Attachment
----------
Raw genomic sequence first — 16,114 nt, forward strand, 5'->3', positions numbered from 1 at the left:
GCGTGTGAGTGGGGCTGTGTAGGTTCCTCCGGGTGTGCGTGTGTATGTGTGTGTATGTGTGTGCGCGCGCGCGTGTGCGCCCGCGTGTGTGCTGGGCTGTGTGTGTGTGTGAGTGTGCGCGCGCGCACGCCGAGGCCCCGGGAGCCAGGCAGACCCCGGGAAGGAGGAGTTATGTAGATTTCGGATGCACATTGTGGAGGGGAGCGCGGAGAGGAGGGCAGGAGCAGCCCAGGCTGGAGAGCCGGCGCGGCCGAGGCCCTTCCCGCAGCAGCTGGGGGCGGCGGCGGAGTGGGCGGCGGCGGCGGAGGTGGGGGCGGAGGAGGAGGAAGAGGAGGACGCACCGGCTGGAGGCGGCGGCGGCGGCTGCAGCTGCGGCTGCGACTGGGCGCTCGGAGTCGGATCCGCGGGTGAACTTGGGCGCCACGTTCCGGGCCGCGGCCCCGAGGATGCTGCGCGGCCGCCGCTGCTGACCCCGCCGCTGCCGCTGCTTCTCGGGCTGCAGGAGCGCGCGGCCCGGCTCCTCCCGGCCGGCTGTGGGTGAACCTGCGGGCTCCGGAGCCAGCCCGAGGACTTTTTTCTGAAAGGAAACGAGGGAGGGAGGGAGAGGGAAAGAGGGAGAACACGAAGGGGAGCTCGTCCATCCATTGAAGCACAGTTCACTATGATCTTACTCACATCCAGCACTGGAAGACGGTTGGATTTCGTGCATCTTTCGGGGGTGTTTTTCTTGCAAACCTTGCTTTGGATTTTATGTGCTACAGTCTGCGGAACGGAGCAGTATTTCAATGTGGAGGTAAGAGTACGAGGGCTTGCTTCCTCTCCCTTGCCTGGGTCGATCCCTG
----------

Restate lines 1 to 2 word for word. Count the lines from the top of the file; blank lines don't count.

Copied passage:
Raw genomic sequence first — 16,114 nt, forward strand, 5'->3', positions numbered from 1 at the left:
GCGTGTGAGTGGGGCTGTGTAGGTTCCTCCGGGTGTGCGTGTGTATGTGTGTGTATGTGTGTGCGCGCGCGCGTGTGCGCCCGCGTGTGTGCTGGGCTGTGTGTGTGTGTGAGTGTGCGCGCGCGCACGCCGAGGCCCCGGGAGCCAGGCAGACCCCGGGAAGGAGGAGTTATGTAGATTTCGGATGCACATTGTGGAGGGGAGCGCGGAGAGGAGGGCAGGAGCAGCCCAGGCTGGAGAGCCGGCGCGGCCGAGGCCCTTCCCGCAGCAGCTGGGGGCGGCGGCGGAGTGGGCGGCGGCGGCGGAGGTGGGGGCGGAGGAGGAGGAAGAGGAGGACGCACCGGCTGGAGGCGGCGGCGGCGGCTGCAGCTGCGGCTGCGACTGGGCGCTCGGAGTCGGATCCGCGGGTGAACTTGGGCGCCACGTTCCGGGCCGCGGCCCCGAGGATGCTGCGCGGCCGCCGCTGCTGACCCCGCCGCTGCCGCTGCTTCTCGGGCTGCAGGAGCGCGCGGCCCGGCTCCTCCCGGCCGGCTGTGGGTGAACCTGCGGGCTCCGGAGCCAGCCCGAGGACTTTTTTCTGAAAGGAAACGAGGGAGGGAGGGAGAGGGAAAGAGGGAGAACACGAAGGGGAGCTCGTCCATCCATTGAAGCACAGTTCACTATGATCTTACTCACATCCAGCACTGGAAGACGGTTGGATTTCGTGCATCTTTCGGGGGTGTTTTTCTTGCAAACCTTGCTTTGGATTTTATGTGCTACAGTCTGCGGAACGGAGCAGTATTTCAATGTGGAGGTAAGAGTACGAGGGCTTGCTTCCTCTCCCTTGCCTGGGTCGATCCCTG